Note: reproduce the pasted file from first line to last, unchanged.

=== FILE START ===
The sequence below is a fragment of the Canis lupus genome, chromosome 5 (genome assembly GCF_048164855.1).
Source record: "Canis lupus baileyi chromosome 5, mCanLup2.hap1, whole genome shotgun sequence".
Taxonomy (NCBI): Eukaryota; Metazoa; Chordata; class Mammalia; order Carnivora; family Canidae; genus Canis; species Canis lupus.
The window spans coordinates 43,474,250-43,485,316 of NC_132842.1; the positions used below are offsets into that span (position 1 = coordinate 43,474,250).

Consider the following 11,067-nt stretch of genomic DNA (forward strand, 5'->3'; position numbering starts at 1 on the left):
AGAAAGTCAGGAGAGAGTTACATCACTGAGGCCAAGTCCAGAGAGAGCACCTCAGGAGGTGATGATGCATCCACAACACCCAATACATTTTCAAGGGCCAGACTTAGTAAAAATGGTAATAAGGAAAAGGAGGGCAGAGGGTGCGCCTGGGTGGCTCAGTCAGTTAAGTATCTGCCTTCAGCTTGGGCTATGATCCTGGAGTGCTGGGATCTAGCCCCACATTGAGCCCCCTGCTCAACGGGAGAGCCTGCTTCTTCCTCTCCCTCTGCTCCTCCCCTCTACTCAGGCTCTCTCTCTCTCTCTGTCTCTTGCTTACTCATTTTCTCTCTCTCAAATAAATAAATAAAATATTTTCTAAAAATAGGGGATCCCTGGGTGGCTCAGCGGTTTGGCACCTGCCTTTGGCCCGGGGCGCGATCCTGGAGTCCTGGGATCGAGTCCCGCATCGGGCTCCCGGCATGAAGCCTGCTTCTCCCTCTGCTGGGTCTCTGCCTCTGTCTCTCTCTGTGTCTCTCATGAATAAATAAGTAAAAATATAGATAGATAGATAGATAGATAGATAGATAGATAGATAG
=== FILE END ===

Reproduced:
The sequence below is a fragment of the Canis lupus genome, chromosome 5 (genome assembly GCF_048164855.1).
Source record: "Canis lupus baileyi chromosome 5, mCanLup2.hap1, whole genome shotgun sequence".
Taxonomy (NCBI): Eukaryota; Metazoa; Chordata; class Mammalia; order Carnivora; family Canidae; genus Canis; species Canis lupus.
The window spans coordinates 43,474,250-43,485,316 of NC_132842.1; the positions used below are offsets into that span (position 1 = coordinate 43,474,250).

Consider the following 11,067-nt stretch of genomic DNA (forward strand, 5'->3'; position numbering starts at 1 on the left):
AGAAAGTCAGGAGAGAGTTACATCACTGAGGCCAAGTCCAGAGAGAGCACCTCAGGAGGTGATGATGCATCCACAACACCCAATACATTTTCAAGGGCCAGACTTAGTAAAAATGGTAATAAGGAAAAGGAGGGCAGAGGGTGCGCCTGGGTGGCTCAGTCAGTTAAGTATCTGCCTTCAGCTTGGGCTATGATCCTGGAGTGCTGGGATCTAGCCCCACATTGAGCCCCCTGCTCAACGGGAGAGCCTGCTTCTTCCTCTCCCTCTGCTCCTCCCCTCTACTCAGGCTCTCTCTCTCTCTCTGTCTCTTGCTTACTCATTTTCTCTCTCTCAAATAAATAAATAAAATATTTTCTAAAAATAGGGGATCCCTGGGTGGCTCAGCGGTTTGGCACCTGCCTTTGGCCCGGGGCGCGATCCTGGAGTCCTGGGATCGAGTCCCGCATCGGGCTCCCGGCATGAAGCCTGCTTCTCCCTCTGCTGGGTCTCTGCCTCTGTCTCTCTCTGTGTCTCTCATGAATAAATAAGTAAAAATATAGATAGATAGATAGATAGATAGATAGATAGATAGATAG